Crime Wave- well ripple, really.

This past week, my illusions about petty crime in our area - that there is none - were shattered. On Wednesday, my husband dressed in his cycling gear to go to the office but when he went to the garage it turned out that someone else has already cycled off on his bike. Definitely a case of ‘all dressed down, with no way of going’. We were shocked, frankly, as we live at the end of a cul-de-sac and the only times the garage is unlocked is when we are at home in daylight. It’s unlikely to have been a case that a thief just happened to be passing and saw an opportunity to procure some new wheels (literally, as my husband had just spent time and money renovating the bike). Even the police were surprised that we were hit. In fact, such is my sense of security, that I often leave the car unlocked in the unlocked garage with my wallet lying on the front seat as I’ve my hands so full coming in that it takes an extra trip to bring my bag in and lock the car and garage. Needless to say, that’s a trip I’m now very diligent about taking.
Even more bizarrely, I may just be one of the first victims of toilet cubicle crime in the area too. On Friday, I used the restroom at the local shopping centre (now Scandinavia’s biggest, by the way) and while doing so hung a small plastic bag, containing a DVD my daughter had just picked out for our upcoming car trip to Denmark, on a hook on the wall. I came out, washed my hands and realized I’d left the bag on the hook. Of course someone else had gone into the cubicle so I waited, and waited, feeling in my bones that the DVD was not going to be there when the occupant emerged. Sure enough out came a girl, to reveal an empty hook, so I asked her if she had seen my shopping bag. I spoke Norwegian but she answered me in English saying she had just gone in there so she didn’t know what I was talking about. It was hard to communicate with the hand drier blasting in our ears but she then switched to Norwegian, obviously taken aback by the fluency of my English, and continued to act as if I was delusional. Of course then I did doubt my sanity (I often do) and looked in the adjacent cubicle to check that I hadn’t got confused, but really I knew that she had gone in straight after me and must have taken the bag. I stopped short of asking to see inside her zipped shoulder bag because I felt so uncomfortable about accusing her of stealing outright.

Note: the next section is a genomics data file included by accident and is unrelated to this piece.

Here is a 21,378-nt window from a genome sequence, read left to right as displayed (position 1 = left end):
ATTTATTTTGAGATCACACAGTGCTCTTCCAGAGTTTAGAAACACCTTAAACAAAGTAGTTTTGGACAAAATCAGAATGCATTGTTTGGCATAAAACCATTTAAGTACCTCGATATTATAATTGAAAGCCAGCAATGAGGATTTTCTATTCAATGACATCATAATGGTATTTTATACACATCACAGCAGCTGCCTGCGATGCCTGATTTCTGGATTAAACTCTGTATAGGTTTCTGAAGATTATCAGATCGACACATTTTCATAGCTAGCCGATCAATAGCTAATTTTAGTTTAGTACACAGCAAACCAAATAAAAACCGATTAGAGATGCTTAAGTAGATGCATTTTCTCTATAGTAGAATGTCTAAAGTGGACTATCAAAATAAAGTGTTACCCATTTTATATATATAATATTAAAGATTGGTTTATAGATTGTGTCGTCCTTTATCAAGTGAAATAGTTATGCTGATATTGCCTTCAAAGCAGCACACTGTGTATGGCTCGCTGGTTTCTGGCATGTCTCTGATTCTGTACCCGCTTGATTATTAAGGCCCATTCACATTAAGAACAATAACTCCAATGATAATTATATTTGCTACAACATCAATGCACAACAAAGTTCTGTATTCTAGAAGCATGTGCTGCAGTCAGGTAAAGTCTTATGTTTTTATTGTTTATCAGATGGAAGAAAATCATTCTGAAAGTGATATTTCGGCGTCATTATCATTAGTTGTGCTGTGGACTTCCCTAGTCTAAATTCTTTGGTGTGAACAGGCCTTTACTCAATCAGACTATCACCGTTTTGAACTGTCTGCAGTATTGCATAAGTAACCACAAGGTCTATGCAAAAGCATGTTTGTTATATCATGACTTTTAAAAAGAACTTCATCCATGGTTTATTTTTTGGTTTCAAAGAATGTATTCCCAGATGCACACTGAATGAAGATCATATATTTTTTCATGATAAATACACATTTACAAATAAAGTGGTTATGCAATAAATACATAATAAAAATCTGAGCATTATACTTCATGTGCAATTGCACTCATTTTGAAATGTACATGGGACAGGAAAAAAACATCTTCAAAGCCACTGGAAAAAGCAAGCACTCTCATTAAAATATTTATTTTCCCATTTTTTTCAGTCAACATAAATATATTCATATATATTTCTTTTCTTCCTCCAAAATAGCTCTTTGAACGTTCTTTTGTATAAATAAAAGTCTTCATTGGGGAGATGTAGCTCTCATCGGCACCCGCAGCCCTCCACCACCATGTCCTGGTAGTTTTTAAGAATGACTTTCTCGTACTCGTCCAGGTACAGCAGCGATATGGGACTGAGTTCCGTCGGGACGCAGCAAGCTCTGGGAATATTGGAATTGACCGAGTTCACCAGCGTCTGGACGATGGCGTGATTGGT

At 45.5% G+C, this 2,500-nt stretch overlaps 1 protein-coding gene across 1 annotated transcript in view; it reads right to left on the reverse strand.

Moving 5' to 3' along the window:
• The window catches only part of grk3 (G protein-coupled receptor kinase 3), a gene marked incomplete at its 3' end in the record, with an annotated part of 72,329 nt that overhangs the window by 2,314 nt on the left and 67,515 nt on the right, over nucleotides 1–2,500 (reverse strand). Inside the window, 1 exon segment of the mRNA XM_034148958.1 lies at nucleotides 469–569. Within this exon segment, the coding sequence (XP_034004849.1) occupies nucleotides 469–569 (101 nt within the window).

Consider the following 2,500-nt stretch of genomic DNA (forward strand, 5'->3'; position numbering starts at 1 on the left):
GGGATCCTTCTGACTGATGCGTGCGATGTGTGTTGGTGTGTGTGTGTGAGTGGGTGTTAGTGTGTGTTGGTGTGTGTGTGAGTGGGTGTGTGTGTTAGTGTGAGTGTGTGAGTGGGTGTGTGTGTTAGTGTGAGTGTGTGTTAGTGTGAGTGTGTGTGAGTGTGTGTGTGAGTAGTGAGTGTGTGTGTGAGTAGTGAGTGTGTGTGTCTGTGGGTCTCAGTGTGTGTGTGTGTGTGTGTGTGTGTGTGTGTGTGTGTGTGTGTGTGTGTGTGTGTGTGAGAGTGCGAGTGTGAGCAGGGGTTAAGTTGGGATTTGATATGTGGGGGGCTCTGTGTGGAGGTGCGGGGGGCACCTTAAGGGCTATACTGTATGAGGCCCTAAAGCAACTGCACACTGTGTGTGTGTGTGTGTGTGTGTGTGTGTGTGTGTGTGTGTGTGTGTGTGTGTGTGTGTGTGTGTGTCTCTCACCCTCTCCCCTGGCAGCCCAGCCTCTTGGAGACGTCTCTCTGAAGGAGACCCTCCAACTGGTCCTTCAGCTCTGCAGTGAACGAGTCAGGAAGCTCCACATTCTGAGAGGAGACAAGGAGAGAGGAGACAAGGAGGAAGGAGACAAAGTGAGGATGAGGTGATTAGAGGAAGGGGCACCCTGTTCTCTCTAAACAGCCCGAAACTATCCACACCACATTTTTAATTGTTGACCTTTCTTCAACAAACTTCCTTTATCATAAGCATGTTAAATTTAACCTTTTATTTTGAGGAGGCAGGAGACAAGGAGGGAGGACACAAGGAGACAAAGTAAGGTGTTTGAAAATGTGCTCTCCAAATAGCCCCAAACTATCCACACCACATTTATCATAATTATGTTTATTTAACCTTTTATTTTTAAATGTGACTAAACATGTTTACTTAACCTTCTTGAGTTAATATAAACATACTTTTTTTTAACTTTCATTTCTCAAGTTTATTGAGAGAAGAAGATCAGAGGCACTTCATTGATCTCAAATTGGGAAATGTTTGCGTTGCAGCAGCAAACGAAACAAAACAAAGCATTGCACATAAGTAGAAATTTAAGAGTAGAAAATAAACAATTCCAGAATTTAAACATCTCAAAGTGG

Luckily a cleaning lady was standing by the door, and looking suspiciously at the girl, who was Asian, asked me what the problem was. I told her and she called security. All the time the girl’s face was expressionless while she took her time washing her hands and drying them; I stood fidgeting wondering if I was going to make it to the preschool on time to fetch my younger daughter. The 'suspect' then went to leave the restrooms but the cleaning lady told her to wait which she did calmly for a few moments until security arrived.
I explained to the very, very attractive young man in uniform what had happened and before he could say anything, the thief unzipped her bag, and slowly extracted my plastic bag. ‘Bitch!’ I said, almost spitting at her, displaying a fury I hadn’t realized was bubbling under the surface. She muttered in English that she was sorry, to which I batted back ‘You’re not sorry’! It’s as near to a cat fight as I’ve come in a longtime and for a guilty moment I wondered if I could be arrested for name-calling. I said I didn’t want to press charges, as I needed to go, but as I departed in a rage, expressing gratitude to the cleaning lady, the guard was checking the thief’s ID and searched the rest of her belongings. I guess she's now telling her pals what a shit day she had in Friday.
So there I was, twice in less than three days, touched by crime. My daughter is telling anyone who will listen that a robber stole her Daddy’s green bike and that a woman tried to steal her DVD but was caught by a policeman who went into the ladies’ toilets.
After the constant need for surveillance of one’s person and belongings, both inside and outside the home, while living in Manila, moving to Oslo allowed a drastic down-adjustment in security levels. And sure - Oslo is a whole lot safer than Manila, especially out on the wealthier Westside. However, after this week, I’ve realized that it’s not quite the crime-free utopia I naively took it for. Shame.
The greater shame is the anger that both these incidences has generated in me personally and the ripple of negativity that I am now proliferating by sharing them with you. Obviously it's time for a trip abroad.
Thank goodness for next weekend's 18-hour return car journey with three kids to Denmark for great-grandmother's 90th birthday party (and you thought I didn't have a social life!). That's sure to instill a sense of calm and relaxation in the household, isn't it?

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